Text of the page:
To help us over the 30 days Emma & I shared our food diaries at the end of each day. This helped us share recipes or meal ideas we liked, meant we were supporting and encouraging each other and also stopped both of us for sneaking in treats as we knew we had to tell each other at the end of the day! Over the 30 days I was 95% compliant to the diet. I had microwave rice/quinoa once a week which has sunflower oil in that we were supposed to avoid and for Jay’s birthday I had 2 glasses of red wine. Everything else was strictly compliant.
I persisted with my couch to 5k running as it was a separate challenge I wanted to complete and I’m pretty sure I’m not insulin resistant so shouldn’t hinder me but I did also increase my kettlebell and HIIT workouts, so overall I was working out around 6 times a week.
At the end of the 30 day challenge I felt incredible and was converted but intrigued to see the results. Now we didn’t think to measure inches before the challenge started so we could only go off the scale which perhaps may not be an exact representation of the true changes to our bodies as muscle is heavier than fat. But for me the results show I lost 9 pounds my BMI is now 25.5 and its never been this good! My skin hasn’t cleared completely but has drastically improved, I ovulated so clearly I could tell which side the egg was released and my energy levels have improved. My cycle also went from 40 days to 34 days! There was no denying the difference in my body, my clothes were looser I looked more toned (thanks to the exercise) and I had a definite healthy glow about myself. A little personal bug bear of mine though is the term skinny. So many people said how skinny I looked and I find that as derogatory as being called fat. I am not skinny and I never will be. I have saggy boobs a mum tum I still tuck in my knickers and an arse and none of that is going to change. I don’t want it too! I am a healthy size 12, I have curves and yes I look slimmer but my body is not a perfected sculpture, my thighs still jiggle! I appreciate the compliments and that people are noticing my hard work has paid off but please can we say I look healthy not skinny?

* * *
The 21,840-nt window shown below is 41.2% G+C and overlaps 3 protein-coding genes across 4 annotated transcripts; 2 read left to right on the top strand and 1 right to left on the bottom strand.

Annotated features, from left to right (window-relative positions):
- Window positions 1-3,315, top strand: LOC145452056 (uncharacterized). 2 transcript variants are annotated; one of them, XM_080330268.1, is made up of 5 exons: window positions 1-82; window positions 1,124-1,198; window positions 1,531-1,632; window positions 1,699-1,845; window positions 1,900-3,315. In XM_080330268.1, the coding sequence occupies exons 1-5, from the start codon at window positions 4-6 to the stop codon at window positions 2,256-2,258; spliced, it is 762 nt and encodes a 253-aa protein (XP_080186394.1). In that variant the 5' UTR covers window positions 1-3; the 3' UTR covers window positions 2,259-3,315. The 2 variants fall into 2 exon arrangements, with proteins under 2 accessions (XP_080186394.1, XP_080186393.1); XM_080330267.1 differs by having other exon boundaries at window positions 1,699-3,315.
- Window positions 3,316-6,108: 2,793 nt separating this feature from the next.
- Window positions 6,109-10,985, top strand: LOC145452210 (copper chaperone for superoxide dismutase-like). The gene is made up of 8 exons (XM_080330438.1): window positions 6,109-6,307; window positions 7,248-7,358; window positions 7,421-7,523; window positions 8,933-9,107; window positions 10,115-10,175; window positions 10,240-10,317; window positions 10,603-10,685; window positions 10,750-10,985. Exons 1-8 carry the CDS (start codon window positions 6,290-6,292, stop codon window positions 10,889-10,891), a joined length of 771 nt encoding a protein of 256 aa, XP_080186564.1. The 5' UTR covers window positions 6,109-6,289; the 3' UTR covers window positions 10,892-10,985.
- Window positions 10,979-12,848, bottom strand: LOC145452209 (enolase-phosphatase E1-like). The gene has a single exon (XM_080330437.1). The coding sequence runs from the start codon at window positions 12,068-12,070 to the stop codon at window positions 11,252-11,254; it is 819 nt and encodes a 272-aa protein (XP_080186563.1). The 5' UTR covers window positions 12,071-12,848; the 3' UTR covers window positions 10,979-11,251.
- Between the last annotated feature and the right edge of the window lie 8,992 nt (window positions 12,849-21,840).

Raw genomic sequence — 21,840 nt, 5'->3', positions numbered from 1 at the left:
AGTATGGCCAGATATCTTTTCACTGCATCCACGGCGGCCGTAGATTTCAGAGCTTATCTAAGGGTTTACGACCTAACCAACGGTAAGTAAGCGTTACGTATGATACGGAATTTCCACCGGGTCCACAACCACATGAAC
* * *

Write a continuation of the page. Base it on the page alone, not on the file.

I turned 30 just after the challenge finished and I deliberately went back to eating whatever I want for a week to see if it changed my body or symptoms and in all honesty it did. As soon as I reintroduced sugar every day I stopped sleeping properly, I was hungrier and ate more, I craved sugar so much more, I had less energy and my skin changed after a few days of sugar. By the end of the week I had cut my sugar back down and I wasn’t eating gluten. I felt bloated and I had put 2 pounds back on. I don’t live my life by the scales so I wasn’t too worried about the weight gain but I didn’t like how different I felt and that was just after 1 week! So I decided I would stick to a compliant PCOS lifestyle 80% of the time. The reality is I love food, all food, there’s barely anything I don’t eat and I like to go out for dinner with my friends and family. I like to have a few glasses of wine when I don’t have Zak and if this pandemic ever ends I’d like to go out on the town for a few margaritas or prosecco’s! So simply put 80% of the time I eat no dairy, gluten or sugar but if I go out for dinner, or Jay comes over I have a glass of wine and eat what I want. I do think it’s a case of everything in moderation and this is why I call this a lifestyle change because it’s something I intend to maintain for the rest of my life.